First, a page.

Army Sustainability Report Details Progress in Energy, Quality-of-Life Initiatives
The Army’s latest Sustainability Report, released last week, describes the service’s efforts to provide a reliable supply of energy, water and other natural resources; preserve the mission readiness of installations; and ensure the well-being of its personnel and family members.
The 80-page report includes quantitative and qualitative assessments of Army sustainability programs. In fiscal 2009, the Army acquired 2.1 percent of its electricity use from renewable sources. The service had 67 operating renewable energy projects and implemented 12 new ones that year; in addition, three sites purchased renewable energy certificates.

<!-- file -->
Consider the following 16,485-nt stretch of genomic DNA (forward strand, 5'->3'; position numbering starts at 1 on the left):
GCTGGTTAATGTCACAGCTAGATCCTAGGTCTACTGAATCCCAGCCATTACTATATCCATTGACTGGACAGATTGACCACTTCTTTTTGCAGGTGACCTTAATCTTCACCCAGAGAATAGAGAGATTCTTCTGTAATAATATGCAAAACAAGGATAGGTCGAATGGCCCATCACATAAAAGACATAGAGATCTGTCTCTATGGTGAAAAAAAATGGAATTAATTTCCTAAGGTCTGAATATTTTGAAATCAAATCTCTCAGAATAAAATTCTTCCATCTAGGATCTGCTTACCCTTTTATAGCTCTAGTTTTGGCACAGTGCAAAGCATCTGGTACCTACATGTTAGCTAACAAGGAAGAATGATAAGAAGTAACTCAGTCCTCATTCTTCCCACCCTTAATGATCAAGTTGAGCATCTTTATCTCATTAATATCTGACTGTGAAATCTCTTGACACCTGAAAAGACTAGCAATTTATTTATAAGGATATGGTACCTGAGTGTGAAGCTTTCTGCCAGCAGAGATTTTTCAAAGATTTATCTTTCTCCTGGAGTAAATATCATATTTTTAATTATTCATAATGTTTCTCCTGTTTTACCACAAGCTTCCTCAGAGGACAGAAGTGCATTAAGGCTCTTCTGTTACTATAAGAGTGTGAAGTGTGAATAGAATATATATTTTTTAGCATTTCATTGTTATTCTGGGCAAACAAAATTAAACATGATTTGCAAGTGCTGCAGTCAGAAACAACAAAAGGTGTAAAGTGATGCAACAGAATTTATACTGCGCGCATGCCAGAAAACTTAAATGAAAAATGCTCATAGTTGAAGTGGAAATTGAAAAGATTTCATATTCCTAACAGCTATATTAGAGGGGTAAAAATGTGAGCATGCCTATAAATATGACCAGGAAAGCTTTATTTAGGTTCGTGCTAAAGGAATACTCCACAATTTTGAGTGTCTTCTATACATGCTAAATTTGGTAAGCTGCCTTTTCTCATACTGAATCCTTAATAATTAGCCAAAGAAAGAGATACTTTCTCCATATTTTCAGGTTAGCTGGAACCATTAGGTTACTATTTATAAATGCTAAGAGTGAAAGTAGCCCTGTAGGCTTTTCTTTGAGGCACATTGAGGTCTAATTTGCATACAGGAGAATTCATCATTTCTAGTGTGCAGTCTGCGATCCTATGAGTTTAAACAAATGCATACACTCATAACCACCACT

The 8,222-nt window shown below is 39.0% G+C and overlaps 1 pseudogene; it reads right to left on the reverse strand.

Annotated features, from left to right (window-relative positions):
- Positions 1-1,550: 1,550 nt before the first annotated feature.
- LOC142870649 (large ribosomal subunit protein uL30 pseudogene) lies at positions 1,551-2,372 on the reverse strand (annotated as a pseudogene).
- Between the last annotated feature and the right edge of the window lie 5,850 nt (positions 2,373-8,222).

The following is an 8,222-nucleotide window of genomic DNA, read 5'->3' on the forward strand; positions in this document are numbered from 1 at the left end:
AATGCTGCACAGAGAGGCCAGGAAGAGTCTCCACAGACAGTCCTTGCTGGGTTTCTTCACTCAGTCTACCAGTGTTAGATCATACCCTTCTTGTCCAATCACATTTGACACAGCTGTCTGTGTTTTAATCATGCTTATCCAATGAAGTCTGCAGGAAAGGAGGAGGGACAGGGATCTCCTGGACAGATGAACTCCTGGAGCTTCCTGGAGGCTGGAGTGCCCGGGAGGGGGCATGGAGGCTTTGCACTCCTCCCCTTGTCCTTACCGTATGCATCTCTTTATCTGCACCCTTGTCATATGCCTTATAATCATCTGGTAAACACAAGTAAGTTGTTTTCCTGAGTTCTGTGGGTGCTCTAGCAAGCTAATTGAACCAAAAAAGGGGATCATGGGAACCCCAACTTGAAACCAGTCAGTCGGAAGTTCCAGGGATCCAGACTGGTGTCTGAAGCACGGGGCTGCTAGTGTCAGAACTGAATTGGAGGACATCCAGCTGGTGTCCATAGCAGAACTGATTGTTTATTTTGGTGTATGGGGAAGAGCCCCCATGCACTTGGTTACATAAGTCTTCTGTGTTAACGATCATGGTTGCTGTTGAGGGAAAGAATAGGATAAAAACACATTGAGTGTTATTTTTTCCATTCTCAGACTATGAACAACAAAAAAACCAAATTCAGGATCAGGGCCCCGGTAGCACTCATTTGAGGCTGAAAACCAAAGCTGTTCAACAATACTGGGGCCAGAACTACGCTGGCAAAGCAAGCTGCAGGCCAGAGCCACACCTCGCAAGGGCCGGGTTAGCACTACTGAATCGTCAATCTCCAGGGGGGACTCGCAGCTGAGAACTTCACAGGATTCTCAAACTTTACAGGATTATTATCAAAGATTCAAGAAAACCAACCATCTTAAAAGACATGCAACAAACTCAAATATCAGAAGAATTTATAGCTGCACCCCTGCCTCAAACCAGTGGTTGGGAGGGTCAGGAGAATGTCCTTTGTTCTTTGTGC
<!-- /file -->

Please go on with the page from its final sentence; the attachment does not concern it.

One of the Army’s primary programs for protecting its installations and ranges from encroachment is the Army Compatible Use Buffer program. The program allows officials to partner with conservation organizations, state and local governments, and landowners to limit incompatible land use around training sites. In fiscal 2009, the Army preserved 35,463 acres, bringing the total to 120,607 acres protected under the program.
The Army has a variety of initiatives under way to improve the quality-of-life of its soldiers, civilians and their families. In FY 2009, the Army signed 93 new Army Community Covenants, bringing the total to 338 such covenants. The Army Community Covenant is a formal commitment of support to an installation, its personnel and family members from a defense community or state host. The program started in 2008.